Despite its occasional posturing — usually only after sustained prodding from the permanent residents of the RSS HQ at Nagpur — the BJP leadership admires Congress president Sonia Gandhi. Given the retirement of A.B. Vajpayee, L.K. Advani can be cast as the “CP” (Congress President), while Arun Jaitley would — aspirationally at least — fit the role of UPA Heir Apparent Rahul Gandhi, leaving Sushma Swaraj to play the role of the attractive Priyanka Vadra. Informal briefings to friendly newspersons invariably refer to the troika in the regal tradition of the Third Person, and to their being the “BJP High Command”. We all know that despite the frequent sightings of a Digvijay Singh or the invisible presence of an Ahmed Patel, it is Sonia, Rahul and Priyanka who alone comprise the “Congress High Command”. The rest are, in the words of satirist Aubrey Menen as applied to the Indira Gandhi period, “either clerks or peons”. While clerks have the right to make notings and even to proffer advice when asked, peons are there only to carry out orders made from On High.
Even in the 1950s, a period when Jawaharlal Nehru was making mincemeat of the RSS and its philosophy of Hindu primacy, Atal Behari Vajpayee was an admirer of the then Prime Minister, modelling himself on him in a manner that was obvious. This feeling of awe towards the Nehrus was extended to Indira Gandhi, who too was treated with deference and attention by Vajpayee. Although the current father figure of the BJP did not evince much reverence for Rajiv Gandhi, like many others who were turned off by Rajiv, he has become an admirer of his widow. Vajpayee has not hidden his regard and respect for Sonia Gandhi, neither to this columnist nor to others. Not surprisingly, during his time, the effort by Murli Manohar Joshi to enquire into the functioning of the “cultural trusts” headed by Sonia Gandhi resulted in Joshi losing the Culture portfolio. The protective hand of Vajpayee, reinforced by the ministrations of the formidable National Security Advisor, Brajesh Mishra, and the charming son-in-law Ranjan Bhattacharya, extended over the Congress president for each day of Vajpayee’s term as PM.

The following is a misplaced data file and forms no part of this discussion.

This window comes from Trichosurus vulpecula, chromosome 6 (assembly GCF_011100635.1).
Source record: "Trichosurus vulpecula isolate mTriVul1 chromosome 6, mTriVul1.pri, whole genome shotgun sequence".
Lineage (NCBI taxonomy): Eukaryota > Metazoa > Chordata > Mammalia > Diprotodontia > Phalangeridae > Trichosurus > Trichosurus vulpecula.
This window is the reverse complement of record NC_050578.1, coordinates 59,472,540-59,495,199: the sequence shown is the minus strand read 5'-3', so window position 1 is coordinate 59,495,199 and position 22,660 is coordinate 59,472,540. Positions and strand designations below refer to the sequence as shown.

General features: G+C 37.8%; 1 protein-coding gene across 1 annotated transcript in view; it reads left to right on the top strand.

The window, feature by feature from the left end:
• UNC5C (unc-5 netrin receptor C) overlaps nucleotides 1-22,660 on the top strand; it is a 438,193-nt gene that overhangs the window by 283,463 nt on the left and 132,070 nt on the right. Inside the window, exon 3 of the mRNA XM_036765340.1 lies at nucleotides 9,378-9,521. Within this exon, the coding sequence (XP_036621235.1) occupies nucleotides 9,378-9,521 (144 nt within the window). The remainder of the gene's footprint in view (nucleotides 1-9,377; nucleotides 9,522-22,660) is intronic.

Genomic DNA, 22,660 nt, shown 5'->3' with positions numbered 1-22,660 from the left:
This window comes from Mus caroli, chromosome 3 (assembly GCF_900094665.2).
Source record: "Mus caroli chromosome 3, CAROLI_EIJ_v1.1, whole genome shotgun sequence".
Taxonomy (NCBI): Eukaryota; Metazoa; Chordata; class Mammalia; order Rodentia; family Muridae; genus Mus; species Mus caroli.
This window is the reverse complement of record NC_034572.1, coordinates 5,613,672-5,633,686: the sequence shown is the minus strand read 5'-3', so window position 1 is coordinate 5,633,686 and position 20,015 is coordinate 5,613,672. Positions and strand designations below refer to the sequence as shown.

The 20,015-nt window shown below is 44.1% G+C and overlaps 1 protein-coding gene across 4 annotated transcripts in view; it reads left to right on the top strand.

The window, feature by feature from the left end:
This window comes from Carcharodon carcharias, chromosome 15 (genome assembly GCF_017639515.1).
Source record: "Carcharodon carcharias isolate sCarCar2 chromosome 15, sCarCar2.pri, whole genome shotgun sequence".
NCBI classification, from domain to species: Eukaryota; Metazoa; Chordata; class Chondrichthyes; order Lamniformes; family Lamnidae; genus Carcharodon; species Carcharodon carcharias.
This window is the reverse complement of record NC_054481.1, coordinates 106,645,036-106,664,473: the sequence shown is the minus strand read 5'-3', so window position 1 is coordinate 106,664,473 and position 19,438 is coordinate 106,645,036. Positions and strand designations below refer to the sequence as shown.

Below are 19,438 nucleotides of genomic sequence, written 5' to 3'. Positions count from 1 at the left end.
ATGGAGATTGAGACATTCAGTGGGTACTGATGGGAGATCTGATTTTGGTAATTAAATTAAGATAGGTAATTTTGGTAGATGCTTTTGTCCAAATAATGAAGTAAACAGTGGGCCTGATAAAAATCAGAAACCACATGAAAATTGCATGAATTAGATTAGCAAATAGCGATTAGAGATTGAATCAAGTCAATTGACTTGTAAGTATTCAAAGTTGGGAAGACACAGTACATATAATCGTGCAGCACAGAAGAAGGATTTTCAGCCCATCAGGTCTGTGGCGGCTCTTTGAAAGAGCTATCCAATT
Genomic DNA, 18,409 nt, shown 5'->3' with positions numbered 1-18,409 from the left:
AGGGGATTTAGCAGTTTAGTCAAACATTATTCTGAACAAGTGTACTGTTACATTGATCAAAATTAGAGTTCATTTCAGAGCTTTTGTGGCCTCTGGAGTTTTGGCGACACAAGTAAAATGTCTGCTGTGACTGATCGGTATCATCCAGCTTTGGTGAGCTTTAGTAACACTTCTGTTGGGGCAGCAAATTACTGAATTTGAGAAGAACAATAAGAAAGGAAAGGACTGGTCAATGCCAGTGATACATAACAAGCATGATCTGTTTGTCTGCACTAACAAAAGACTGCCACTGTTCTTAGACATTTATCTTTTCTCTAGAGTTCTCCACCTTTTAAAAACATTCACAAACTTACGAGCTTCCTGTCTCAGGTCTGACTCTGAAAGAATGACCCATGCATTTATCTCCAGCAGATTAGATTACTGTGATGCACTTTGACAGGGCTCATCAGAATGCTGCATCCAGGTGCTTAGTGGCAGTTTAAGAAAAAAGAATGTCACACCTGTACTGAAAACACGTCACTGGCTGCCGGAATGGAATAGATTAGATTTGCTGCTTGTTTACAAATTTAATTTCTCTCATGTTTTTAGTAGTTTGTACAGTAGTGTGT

If L.K. Advani objected to such solicitude shown to an individual who has never deigned to hide her antipathy to saffron, he would have done so in silence or in his sleep. The record shows that Advani and Heir Apparent Arun Jaitley were as attentive to the concerns of the formidable occupant of 10 Janpath as was Vajpayee. As for Sushma Swaraj, although she once threatened to make a fashion statement by trimming her locks, while in office (even as I&B Minister), nothing was done that could disturb the sleep of the Congress supremo and her progeny. Indeed, cosy personal links were formed between the “BJP High Command” and the “Congress High Command”, although the intensity of feeling on the side of the Congress troika seems to have dimmed after the party came to power in 2004, and their factotums entered South and North Blocks in a triumph that seems these days to be fated to end in tragedy.